Together, the ELD standards, the content standards and the framework form the foundation for decisions about curriculum, instructional strategies and materials and assessments in California public schools. The EL related sections of the framework recommend instructional strategies, instructional support in reading and writing, alignment of instruction and assessment, differentiated instruction through pacing and complexity and grouping as an aid to instruction. As in the English –language arts framework, state frameworks for all core subject area provide assistance for teachers.
Current core instructional materials for grades six through eight, adopted by the SBE provide the third component of the state’s three-pronged system for improving the academic achievement of all students, including English learners. The first component, the standards, identify what students should know and be able to do in every core subject and at each grade level. The second component, state curriculum frameworks provide the contextual structure for relating identified state standards to curriculum and instruction. The third component, core instructional materials provide the necessary tools for teaching, assessing and supporting instructional goals. In addition to teaching skills and knowledge for specific content areas, most SBE-adopted core materials feature embedded assessments for diagnosing student learning needs and suggested interventions for use as needed.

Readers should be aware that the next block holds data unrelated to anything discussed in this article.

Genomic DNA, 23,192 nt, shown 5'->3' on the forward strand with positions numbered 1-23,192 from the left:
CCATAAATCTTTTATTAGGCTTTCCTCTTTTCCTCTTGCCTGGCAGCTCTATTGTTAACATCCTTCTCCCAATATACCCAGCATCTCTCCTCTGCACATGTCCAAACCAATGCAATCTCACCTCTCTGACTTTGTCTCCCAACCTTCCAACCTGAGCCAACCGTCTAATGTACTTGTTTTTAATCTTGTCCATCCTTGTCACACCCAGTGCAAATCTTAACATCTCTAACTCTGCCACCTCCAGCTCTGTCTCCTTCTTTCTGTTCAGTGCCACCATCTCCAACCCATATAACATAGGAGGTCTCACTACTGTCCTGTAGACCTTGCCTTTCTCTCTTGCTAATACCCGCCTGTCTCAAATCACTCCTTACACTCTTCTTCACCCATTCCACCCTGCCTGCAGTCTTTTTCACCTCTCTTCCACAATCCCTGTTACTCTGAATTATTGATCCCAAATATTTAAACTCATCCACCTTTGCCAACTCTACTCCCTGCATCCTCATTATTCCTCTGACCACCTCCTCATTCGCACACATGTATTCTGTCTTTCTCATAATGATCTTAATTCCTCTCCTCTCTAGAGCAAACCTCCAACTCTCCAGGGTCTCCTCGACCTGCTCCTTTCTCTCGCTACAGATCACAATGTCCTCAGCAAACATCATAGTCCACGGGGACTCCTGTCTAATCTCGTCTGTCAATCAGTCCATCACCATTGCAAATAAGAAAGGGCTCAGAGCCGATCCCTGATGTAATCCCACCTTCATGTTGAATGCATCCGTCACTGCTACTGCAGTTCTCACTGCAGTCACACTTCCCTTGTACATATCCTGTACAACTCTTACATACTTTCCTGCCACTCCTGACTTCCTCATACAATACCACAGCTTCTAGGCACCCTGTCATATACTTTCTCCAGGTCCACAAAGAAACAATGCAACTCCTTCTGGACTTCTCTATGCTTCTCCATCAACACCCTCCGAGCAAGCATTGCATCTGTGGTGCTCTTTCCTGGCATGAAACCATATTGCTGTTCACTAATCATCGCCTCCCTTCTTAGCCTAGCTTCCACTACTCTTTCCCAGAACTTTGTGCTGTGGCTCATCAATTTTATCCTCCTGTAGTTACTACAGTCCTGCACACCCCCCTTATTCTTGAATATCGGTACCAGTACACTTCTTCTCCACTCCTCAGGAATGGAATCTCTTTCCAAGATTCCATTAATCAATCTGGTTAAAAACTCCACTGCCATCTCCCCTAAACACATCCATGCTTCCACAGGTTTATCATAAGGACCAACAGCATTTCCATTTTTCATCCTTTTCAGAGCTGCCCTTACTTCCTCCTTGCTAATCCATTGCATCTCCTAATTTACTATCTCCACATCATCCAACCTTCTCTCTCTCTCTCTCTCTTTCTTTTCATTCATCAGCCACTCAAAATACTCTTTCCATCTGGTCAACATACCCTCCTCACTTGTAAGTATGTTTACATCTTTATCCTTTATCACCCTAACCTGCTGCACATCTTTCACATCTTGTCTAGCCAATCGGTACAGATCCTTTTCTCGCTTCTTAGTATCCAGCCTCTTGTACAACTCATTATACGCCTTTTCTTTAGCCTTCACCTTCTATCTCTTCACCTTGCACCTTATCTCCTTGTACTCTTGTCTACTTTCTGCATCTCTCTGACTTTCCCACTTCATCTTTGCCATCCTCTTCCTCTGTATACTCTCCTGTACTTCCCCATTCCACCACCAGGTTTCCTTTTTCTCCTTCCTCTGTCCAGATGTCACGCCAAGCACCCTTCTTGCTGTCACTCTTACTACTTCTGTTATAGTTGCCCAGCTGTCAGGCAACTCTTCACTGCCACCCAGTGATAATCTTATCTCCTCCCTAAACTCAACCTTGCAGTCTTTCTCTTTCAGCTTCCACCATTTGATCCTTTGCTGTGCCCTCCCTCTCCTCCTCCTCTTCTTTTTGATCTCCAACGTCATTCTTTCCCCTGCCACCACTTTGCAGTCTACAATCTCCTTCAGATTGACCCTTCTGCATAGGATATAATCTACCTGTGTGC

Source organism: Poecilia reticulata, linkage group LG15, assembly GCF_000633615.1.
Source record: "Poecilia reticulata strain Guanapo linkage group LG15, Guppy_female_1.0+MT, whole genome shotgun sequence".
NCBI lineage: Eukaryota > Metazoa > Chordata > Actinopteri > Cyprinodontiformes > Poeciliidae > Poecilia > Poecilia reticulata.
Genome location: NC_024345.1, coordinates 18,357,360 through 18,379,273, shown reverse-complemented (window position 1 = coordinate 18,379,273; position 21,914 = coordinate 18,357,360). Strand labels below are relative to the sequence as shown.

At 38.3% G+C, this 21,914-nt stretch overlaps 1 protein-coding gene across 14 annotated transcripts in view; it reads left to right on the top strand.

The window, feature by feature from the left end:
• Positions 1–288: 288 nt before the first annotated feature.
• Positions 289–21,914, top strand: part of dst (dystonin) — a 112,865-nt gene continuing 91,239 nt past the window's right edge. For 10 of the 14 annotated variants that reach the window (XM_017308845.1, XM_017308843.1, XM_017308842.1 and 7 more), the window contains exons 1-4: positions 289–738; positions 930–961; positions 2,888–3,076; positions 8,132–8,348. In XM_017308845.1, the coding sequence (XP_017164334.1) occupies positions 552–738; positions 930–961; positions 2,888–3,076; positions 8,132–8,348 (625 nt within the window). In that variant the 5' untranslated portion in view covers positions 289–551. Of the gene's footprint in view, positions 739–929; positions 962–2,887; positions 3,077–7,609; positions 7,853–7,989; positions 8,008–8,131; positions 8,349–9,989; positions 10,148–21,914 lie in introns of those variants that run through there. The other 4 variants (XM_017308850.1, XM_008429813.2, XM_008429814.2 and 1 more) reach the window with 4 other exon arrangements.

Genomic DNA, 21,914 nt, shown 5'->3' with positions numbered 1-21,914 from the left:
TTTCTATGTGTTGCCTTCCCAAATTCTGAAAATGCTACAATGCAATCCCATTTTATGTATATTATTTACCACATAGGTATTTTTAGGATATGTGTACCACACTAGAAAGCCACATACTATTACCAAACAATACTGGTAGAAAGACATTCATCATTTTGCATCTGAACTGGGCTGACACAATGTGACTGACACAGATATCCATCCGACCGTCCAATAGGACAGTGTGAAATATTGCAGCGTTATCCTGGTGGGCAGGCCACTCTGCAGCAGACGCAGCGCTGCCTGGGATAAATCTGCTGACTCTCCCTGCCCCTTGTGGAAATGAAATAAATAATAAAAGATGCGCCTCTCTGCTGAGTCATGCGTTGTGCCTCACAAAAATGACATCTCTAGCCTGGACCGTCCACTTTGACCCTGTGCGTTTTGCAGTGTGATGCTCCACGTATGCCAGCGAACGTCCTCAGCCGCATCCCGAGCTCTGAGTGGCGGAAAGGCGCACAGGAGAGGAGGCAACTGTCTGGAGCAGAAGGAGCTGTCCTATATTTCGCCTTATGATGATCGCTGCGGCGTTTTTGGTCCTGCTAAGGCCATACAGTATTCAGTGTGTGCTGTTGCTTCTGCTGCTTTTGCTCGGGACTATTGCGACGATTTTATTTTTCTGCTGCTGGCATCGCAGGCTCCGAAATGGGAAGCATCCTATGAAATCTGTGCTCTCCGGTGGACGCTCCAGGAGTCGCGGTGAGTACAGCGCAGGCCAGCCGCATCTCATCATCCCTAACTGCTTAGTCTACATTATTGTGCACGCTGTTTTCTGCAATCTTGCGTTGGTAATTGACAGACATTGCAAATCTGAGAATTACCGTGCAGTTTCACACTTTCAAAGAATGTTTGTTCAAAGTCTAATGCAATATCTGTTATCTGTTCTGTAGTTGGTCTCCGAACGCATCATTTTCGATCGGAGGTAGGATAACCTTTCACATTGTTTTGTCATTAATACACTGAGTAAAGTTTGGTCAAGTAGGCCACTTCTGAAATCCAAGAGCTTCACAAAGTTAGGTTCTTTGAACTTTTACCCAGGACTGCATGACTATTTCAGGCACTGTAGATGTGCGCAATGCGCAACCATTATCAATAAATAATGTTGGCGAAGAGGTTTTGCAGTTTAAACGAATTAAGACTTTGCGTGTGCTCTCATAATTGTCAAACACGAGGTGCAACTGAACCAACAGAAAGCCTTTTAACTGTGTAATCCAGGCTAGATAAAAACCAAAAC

English language development (ELD) instruction for all English learners is to be delivered by a teacher authorized to provide EL services. ELD should target the student’s level of proficiency (beginning, early intermediate, intermediate, early advanced, or advanced) and include many opportunities for student-to-student practice at that proficiency level as well as systematic teaching of language skills at the next level of proficiency. English-language development (ELD) requires purposeful, daily instruction during specific times. Although there are many opportunities in a language-rich classroom environment for language learning, merely being exposed to, even engaged in, activity in English is not sufficient to ensure the development of full academic language proficiency. The state ELD standards emphasize the connection of ELD and literacy and encourage reading and writing instruction early in learning English with an emphasis on direct teaching of new language concepts, greater attention to the features of English language, increased practice of complex language skills, and appropriate corrective feedback within the context of meaningful and rich language learning and interaction.2